Rick Grzyb has been helping people fill out exit application forms to get off the Indue Cashless Debit Card (CDC) for a few years. He spoke to Petrina Harley, Dirk Kelly and Cody Jensen in Kalgoorlie.
Who is put on to the CDC?
The CDC was first implemented in Ceduna, South Australia, in 2016.
Depending on the trial region, you are put on the card if you are on Youth allowance, NewStart or the Disability Support Pension). In Kalgoorlie, you are put on the card if you are on Austudy. But if you are on the carer’s allowance, you are put on it irrespective of where you are.
It also depends on your age. In some areas, aged pensioners have been put on the card.
I was put on the card when I was studying full-time, although the government and Department of Social Services (DSS) deny that.
The CDC is in place in Ceduna in South Australia, the Eastern Kimberly and Goldfields regions of Western Australia, Bundaberg and Hervey Bay in Queensland and the Northern Territory.
How difficult is it to get off the CDC?
It took me 18 months, and I was trying to get off from day one.
I asked politicians how it is that, despite being well educated, it took me so long to get off the card.
I tell people filling out the exit application forms that if they are using anything like zip-pay or payday lenders, it will look bad on their credit rating.
The DSS will use the fact you happen to be using Afterpay and are Indigenous to keep you on the card.
How has the government justified the policy?
The government claims the Indue card addresses various problems — poverty, homelessness and domestic violence.
In all the trial regions, a large percentage of Indigenous people are put on the card. But the government won’t say it’s targeting Aboriginal people. It will say the card is needed in a region if 80% of the population, aged between 26 and 53, and who are unemployed happen to be Indigenous.
The card has been rolled out in the trial regions without considering how it was delivered. You can’t claim the card is going to cure certain problems but after it fails to do that say it has dealt with three different problems.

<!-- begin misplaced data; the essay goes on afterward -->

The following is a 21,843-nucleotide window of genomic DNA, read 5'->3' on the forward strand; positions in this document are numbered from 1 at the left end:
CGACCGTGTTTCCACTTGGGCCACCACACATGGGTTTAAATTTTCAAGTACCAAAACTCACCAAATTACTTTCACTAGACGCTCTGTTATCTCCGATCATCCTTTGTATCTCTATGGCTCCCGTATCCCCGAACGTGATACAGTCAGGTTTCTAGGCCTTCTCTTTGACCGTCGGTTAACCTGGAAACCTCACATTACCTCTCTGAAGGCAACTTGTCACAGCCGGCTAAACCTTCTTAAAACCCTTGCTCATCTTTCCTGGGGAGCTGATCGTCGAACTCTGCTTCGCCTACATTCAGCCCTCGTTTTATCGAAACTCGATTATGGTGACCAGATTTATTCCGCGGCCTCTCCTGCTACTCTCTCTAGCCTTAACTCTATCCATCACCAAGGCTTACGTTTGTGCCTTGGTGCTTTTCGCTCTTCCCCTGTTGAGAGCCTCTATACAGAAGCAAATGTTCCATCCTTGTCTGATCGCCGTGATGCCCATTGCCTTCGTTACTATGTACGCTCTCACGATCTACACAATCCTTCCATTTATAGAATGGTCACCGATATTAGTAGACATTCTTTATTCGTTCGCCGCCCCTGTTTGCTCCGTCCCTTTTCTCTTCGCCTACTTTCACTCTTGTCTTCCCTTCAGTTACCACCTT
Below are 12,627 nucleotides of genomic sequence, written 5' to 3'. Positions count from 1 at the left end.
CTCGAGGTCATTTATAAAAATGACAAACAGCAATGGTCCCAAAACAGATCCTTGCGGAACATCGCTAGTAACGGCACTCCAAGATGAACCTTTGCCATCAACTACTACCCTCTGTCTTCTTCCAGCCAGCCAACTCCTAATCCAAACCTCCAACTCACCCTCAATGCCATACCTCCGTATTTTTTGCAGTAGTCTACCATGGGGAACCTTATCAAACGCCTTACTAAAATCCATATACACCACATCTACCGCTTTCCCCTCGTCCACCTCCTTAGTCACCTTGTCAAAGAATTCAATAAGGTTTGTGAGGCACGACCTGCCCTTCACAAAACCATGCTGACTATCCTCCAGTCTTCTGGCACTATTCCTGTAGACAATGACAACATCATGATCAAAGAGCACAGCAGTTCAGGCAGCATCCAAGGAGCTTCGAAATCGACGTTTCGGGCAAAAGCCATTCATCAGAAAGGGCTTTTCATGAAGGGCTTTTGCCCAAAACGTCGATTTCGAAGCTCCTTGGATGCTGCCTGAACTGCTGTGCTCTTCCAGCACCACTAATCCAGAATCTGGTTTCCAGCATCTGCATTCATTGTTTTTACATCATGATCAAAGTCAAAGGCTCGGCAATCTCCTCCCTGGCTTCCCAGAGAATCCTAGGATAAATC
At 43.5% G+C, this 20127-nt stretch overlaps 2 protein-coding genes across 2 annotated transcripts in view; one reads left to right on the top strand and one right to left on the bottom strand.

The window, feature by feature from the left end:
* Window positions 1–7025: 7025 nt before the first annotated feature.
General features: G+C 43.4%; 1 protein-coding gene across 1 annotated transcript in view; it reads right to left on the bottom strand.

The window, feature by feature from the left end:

What research has been done into the card’s effectiveness?
The Adelaide University research [published last year] made it clear that the CDC didn’t work. But the Scott Morrison government refused to look at the research.
This is one of the reasons why we need an independent commission against corruption to find out who has benefited from the CDC.
I am worried that the CDC will continue to be rolled out in economically disadvantaged areas. You won’t find people in wealthy areas, such as Toorak or Como, being threatened with forced income management if they have any social problems.
How much does it cost to administer the card?
Its costs $14,000 a year. The big four banks offered to administer the card for free, but the government refused.
If you get off the card one month into a year, the government continues to pay Indue to administer your account and the card holder continues to pay interest. You don’t get to decide which bank the money goes into.
What are some of the negative effects of being on the CDC?
There are many hoops you have to jump through to access money from Indue. When I was doing a placement in Alice Springs I couldn’t stay in the accommodation I wanted because its card machine declined my Indue card.
I could not buy second-hand school books on the CDC. If you are a single mother with a kid going through university you have to funnel that money through a visa debit card just to be able to get books on Amazon.
People look at you if are on the CDC, as if you are a “druggy”.
Could the CDC have been implemented differently?
It should have been voluntary: people should have been able to choose the amount of money they wanted to lock away for bills.
Centrepay allowed people the ability to put a certain amount of money aside to ensure bills got paid. But Indue had a big problem with that, because Centrepay is not-for-profit. People could cancel their direct debits and Indue don’t get the money.
If the CDC was effective, it would have delivered services and financial management skills. But none has eventuated.
What sort of consultation is there with people forced onto the CDC?
If you move to an area where the CDC is in place, you are stuck on it even if you move out of the area.
Medical students on placement in Kalgoorlie were forced onto the card. But the Australian Medical Association managed to get them off.
[To find out more go visit No Cashless Debit Card Australia.]